One Hawaiian song, because props to roots. Aloha Oe is a lovely song if you learn the verses. I like Lahaina Luna. You might prefer something up-tempo.

One great old song from the 20's-30's, because props and because people always seem to love these. I have two that never fail me: Dream a Little Dream of Me and I'll See You In My Dreams.

At least two jam songs you can play with other uke and guitar players. Easy, repeating chord patterns and a chorus so people can join in even if they don't already know the song. Wagon Wheel is invincible. Bad Moon Rising. Leavin' on a Jet Plane. You Ain't Goin' Nowhere. You Can't Always Get What You Want. Friend of the Devil.

12-bar blues. Learn the basic 12-bar chord pattern in the keys of C, G, A and D. Now you can jam all night.

As many folk songs as you can stand, because people who are singing are, in general, happier than people who are not singing. Midnight Special. This Land is Your Land. Pay Me My Money Down (2 chords, learn this first!) Goodnight Irene. Everything on Bruce Springsteen's Seeger Sessions albums.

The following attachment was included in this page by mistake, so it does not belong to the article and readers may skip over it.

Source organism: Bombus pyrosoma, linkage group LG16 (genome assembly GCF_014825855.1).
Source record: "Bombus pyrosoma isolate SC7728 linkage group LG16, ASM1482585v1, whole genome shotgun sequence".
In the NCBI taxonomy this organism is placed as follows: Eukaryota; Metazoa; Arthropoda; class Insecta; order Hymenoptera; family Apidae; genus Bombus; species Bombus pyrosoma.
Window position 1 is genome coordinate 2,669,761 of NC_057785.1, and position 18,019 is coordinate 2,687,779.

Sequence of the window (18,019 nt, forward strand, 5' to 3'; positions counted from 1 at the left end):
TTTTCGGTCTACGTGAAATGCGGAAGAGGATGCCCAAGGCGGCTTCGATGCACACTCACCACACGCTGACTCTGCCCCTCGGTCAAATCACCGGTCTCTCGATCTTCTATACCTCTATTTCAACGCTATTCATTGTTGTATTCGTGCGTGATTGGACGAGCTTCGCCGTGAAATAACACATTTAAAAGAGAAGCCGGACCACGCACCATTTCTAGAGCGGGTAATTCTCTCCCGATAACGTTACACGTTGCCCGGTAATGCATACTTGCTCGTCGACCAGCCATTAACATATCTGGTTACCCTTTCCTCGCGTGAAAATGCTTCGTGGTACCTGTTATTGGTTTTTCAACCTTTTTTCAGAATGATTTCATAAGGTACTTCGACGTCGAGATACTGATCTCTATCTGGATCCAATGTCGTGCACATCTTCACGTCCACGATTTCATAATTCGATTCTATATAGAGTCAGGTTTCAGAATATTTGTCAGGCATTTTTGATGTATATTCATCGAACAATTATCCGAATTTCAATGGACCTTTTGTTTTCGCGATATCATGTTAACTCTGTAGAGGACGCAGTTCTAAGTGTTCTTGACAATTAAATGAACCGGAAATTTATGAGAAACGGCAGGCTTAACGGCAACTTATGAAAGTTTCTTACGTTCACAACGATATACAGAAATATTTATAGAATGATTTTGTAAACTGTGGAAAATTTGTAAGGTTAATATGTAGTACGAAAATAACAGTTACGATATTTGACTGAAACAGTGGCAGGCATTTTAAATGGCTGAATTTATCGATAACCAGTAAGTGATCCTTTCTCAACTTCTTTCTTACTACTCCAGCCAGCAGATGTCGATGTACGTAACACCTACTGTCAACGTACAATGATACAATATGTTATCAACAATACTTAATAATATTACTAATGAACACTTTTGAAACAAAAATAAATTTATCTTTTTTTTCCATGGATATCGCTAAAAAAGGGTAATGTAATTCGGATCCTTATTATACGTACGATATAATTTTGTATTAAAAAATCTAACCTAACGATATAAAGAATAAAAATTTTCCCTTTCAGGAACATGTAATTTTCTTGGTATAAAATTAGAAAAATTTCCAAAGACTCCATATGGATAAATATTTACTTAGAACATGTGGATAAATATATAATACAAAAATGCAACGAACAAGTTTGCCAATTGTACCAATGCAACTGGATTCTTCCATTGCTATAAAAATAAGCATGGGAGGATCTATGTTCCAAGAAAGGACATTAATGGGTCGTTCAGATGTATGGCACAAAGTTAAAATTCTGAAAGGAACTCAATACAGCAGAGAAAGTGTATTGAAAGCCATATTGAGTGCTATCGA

At least one good ol' country song. Your Cheatin' Heart. Walkin' After Midnight. Other songs that have an apostrophe replacing the letter "g." Every song written by Hank Williams.

One song written in the 21st Century, because Millenials are people, too. I'm Yours. Ho Hey. Hey Julie. I'll Follow You into the Dark.

Bruddah Iz's Somewhere Over the Rainbow because everybody asks for it, and I'd rather play it than friggin' Tiptoe.

Happy Birthday. Because it is easier to play it than to gracefully avoid playing it.

Of course, the songs that belong in your pocket will be different. Play the songs you love, and the songs that you feel confident playing.

09-09-2015, 09:51 AM
I agree with everyone who said you should pick whatever 10 songs you like the best. But that doesn't make for a very interesting forum thread, does it?


Less commentary on the subjective nature of musical appreciation and more song titles please :P

It seems to me that playing music can sometimes be more about pleasing an audience than pleasing yourself, even to the point of being willing to play songs that might be considered corny and/or clichéd.